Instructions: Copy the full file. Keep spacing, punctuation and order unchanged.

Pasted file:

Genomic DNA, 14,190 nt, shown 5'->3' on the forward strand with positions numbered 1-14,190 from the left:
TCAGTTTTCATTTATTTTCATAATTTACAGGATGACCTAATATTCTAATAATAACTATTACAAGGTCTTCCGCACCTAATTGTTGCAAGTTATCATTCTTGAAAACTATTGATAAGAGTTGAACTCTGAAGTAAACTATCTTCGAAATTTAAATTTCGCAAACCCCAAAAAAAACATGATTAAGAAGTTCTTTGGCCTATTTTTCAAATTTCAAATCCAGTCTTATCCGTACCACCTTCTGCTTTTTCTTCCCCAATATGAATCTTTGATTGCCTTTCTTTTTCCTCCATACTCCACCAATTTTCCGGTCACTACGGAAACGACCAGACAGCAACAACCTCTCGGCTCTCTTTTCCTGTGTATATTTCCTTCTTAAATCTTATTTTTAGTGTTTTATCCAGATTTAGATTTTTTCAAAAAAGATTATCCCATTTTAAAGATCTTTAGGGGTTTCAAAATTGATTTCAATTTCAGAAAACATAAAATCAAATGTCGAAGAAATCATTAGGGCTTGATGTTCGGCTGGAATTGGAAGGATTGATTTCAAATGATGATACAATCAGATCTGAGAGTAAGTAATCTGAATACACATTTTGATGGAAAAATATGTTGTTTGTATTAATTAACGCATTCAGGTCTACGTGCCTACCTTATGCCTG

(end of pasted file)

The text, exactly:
Genomic DNA, 14,190 nt, shown 5'->3' on the forward strand with positions numbered 1-14,190 from the left:
TCAGTTTTCATTTATTTTCATAATTTACAGGATGACCTAATATTCTAATAATAACTATTACAAGGTCTTCCGCACCTAATTGTTGCAAGTTATCATTCTTGAAAACTATTGATAAGAGTTGAACTCTGAAGTAAACTATCTTCGAAATTTAAATTTCGCAAACCCCAAAAAAAACATGATTAAGAAGTTCTTTGGCCTATTTTTCAAATTTCAAATCCAGTCTTATCCGTACCACCTTCTGCTTTTTCTTCCCCAATATGAATCTTTGATTGCCTTTCTTTTTCCTCCATACTCCACCAATTTTCCGGTCACTACGGAAACGACCAGACAGCAACAACCTCTCGGCTCTCTTTTCCTGTGTATATTTCCTTCTTAAATCTTATTTTTAGTGTTTTATCCAGATTTAGATTTTTTCAAAAAAGATTATCCCATTTTAAAGATCTTTAGGGGTTTCAAAATTGATTTCAATTTCAGAAAACATAAAATCAAATGTCGAAGAAATCATTAGGGCTTGATGTTCGGCTGGAATTGGAAGGATTGATTTCAAATGATGATACAATCAGATCTGAGAGTAAGTAATCTGAATACACATTTTGATGGAAAAATATGTTGTTTGTATTAATTAACGCATTCAGGTCTACGTGCCTACCTTATGCCTG